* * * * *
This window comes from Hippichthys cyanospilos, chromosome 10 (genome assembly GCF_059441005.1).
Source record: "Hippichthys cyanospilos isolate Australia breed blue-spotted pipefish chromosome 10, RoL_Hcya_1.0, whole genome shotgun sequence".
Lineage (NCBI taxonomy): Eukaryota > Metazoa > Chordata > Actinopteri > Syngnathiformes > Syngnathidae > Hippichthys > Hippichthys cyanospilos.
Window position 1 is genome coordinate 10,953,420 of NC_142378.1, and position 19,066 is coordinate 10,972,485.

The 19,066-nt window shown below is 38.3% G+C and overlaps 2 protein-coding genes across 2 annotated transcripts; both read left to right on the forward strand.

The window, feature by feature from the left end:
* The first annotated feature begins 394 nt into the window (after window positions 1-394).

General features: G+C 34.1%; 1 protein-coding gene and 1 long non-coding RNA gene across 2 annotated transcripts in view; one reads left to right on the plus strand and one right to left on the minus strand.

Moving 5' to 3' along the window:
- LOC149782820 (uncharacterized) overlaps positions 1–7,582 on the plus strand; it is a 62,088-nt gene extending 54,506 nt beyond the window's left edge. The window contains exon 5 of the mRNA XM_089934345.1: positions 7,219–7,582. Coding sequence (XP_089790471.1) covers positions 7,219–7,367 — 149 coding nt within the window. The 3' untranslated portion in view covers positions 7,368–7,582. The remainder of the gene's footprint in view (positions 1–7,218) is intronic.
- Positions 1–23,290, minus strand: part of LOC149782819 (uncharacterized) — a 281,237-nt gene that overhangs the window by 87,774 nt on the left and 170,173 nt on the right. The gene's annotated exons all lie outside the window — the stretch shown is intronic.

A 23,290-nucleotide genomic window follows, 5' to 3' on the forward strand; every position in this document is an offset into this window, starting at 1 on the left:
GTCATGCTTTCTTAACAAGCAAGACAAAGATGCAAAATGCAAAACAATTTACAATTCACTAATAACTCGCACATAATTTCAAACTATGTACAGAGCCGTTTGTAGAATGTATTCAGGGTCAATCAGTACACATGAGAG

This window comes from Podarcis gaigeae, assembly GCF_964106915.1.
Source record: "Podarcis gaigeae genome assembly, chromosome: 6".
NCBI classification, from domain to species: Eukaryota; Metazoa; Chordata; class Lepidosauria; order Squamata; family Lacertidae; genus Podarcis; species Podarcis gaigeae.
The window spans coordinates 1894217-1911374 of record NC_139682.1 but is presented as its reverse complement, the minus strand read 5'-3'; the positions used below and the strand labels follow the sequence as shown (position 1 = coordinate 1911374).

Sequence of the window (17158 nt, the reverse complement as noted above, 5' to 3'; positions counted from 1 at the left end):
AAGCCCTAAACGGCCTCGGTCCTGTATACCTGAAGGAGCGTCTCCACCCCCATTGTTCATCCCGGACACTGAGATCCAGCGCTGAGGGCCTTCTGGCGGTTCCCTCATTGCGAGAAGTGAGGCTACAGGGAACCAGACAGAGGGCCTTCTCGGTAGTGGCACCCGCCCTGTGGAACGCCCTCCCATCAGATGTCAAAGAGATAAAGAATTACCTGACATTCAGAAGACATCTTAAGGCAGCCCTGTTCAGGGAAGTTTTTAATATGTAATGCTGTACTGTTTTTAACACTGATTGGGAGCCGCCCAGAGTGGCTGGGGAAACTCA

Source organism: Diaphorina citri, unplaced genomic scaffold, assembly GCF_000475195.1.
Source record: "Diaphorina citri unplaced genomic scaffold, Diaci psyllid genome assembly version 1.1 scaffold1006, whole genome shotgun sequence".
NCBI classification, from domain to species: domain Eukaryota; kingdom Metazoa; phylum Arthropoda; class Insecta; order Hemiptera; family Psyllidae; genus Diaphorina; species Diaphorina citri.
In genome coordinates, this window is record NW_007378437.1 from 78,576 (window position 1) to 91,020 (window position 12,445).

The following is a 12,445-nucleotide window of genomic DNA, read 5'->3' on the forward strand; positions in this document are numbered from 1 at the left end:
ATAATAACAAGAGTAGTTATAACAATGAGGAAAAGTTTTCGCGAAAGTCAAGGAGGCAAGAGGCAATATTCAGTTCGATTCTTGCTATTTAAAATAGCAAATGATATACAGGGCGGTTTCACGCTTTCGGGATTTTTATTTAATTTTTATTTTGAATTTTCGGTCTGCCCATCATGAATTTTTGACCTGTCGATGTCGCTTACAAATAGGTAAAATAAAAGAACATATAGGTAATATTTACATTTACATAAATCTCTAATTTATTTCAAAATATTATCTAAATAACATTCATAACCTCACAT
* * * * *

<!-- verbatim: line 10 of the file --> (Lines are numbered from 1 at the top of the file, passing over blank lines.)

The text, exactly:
- LOC149782820 (uncharacterized) overlaps positions 1–7,582 on the plus strand; it is a 62,088-nt gene extending 54,506 nt beyond the window's left edge. The window contains exon 5 of the mRNA XM_089934345.1: positions 7,219–7,582. Coding sequence (XP_089790471.1) covers positions 7,219–7,367 — 149 coding nt within the window. The 3' untranslated portion in view covers positions 7,368–7,582. The remainder of the gene's footprint in view (positions 1–7,218) is intronic.